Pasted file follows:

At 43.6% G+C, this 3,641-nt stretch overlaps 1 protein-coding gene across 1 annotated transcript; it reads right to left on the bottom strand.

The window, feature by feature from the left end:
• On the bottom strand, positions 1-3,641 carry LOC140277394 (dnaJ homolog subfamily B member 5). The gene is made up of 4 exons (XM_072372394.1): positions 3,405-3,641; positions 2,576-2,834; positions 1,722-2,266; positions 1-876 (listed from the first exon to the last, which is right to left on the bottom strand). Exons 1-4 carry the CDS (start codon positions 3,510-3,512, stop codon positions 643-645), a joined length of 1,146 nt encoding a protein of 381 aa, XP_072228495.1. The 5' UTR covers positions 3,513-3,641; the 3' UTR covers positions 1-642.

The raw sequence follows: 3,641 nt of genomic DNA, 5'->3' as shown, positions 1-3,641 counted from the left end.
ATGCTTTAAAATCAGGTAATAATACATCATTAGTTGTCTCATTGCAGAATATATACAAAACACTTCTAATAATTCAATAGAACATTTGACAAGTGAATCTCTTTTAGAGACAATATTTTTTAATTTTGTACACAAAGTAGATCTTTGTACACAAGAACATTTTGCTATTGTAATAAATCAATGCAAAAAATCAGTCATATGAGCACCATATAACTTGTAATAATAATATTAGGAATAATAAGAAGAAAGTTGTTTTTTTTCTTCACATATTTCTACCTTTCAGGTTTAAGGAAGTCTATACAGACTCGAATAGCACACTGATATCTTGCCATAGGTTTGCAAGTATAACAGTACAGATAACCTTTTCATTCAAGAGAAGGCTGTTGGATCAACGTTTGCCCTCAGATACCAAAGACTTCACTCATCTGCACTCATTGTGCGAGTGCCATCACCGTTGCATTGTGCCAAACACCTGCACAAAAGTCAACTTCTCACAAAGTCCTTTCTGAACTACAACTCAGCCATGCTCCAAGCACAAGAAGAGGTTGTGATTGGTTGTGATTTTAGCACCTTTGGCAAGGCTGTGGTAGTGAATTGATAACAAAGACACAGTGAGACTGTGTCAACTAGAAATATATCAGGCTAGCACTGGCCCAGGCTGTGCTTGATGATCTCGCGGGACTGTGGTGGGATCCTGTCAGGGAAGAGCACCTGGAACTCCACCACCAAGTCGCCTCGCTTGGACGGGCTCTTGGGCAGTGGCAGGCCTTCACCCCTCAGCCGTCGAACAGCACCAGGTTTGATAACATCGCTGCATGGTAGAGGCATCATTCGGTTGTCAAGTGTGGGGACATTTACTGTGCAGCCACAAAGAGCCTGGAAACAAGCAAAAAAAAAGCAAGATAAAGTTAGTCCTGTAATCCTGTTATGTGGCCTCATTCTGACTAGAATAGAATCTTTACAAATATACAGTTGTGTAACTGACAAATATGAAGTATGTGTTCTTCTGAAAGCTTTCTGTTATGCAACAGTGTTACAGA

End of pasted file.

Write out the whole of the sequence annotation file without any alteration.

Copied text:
At 43.6% G+C, this 3,641-nt stretch overlaps 1 protein-coding gene across 1 annotated transcript; it reads right to left on the bottom strand.

The window, feature by feature from the left end:
• On the bottom strand, positions 1-3,641 carry LOC140277394 (dnaJ homolog subfamily B member 5). The gene is made up of 4 exons (XM_072372394.1): positions 3,405-3,641; positions 2,576-2,834; positions 1,722-2,266; positions 1-876 (listed from the first exon to the last, which is right to left on the bottom strand). Exons 1-4 carry the CDS (start codon positions 3,510-3,512, stop codon positions 643-645), a joined length of 1,146 nt encoding a protein of 381 aa, XP_072228495.1. The 5' UTR covers positions 3,513-3,641; the 3' UTR covers positions 1-642.

The raw sequence follows: 3,641 nt of genomic DNA, 5'->3' as shown, positions 1-3,641 counted from the left end.
ATGCTTTAAAATCAGGTAATAATACATCATTAGTTGTCTCATTGCAGAATATATACAAAACACTTCTAATAATTCAATAGAACATTTGACAAGTGAATCTCTTTTAGAGACAATATTTTTTAATTTTGTACACAAAGTAGATCTTTGTACACAAGAACATTTTGCTATTGTAATAAATCAATGCAAAAAATCAGTCATATGAGCACCATATAACTTGTAATAATAATATTAGGAATAATAAGAAGAAAGTTGTTTTTTTTCTTCACATATTTCTACCTTTCAGGTTTAAGGAAGTCTATACAGACTCGAATAGCACACTGATATCTTGCCATAGGTTTGCAAGTATAACAGTACAGATAACCTTTTCATTCAAGAGAAGGCTGTTGGATCAACGTTTGCCCTCAGATACCAAAGACTTCACTCATCTGCACTCATTGTGCGAGTGCCATCACCGTTGCATTGTGCCAAACACCTGCACAAAAGTCAACTTCTCACAAAGTCCTTTCTGAACTACAACTCAGCCATGCTCCAAGCACAAGAAGAGGTTGTGATTGGTTGTGATTTTAGCACCTTTGGCAAGGCTGTGGTAGTGAATTGATAACAAAGACACAGTGAGACTGTGTCAACTAGAAATATATCAGGCTAGCACTGGCCCAGGCTGTGCTTGATGATCTCGCGGGACTGTGGTGGGATCCTGTCAGGGAAGAGCACCTGGAACTCCACCACCAAGTCGCCTCGCTTGGACGGGCTCTTGGGCAGTGGCAGGCCTTCACCCCTCAGCCGTCGAACAGCACCAGGTTTGATAACATCGCTGCATGGTAGAGGCATCATTCGGTTGTCAAGTGTGGGGACATTTACTGTGCAGCCACAAAGAGCCTGGAAACAAGCAAAAAAAAAGCAAGATAAAGTTAGTCCTGTAATCCTGTTATGTGGCCTCATTCTGACTAGAATAGAATCTTTACAAATATACAGTTGTGTAACTGACAAATATGAAGTATGTGTTCTTCTGAAAGCTTTCTGTTATGCAACAGTGTTACAGA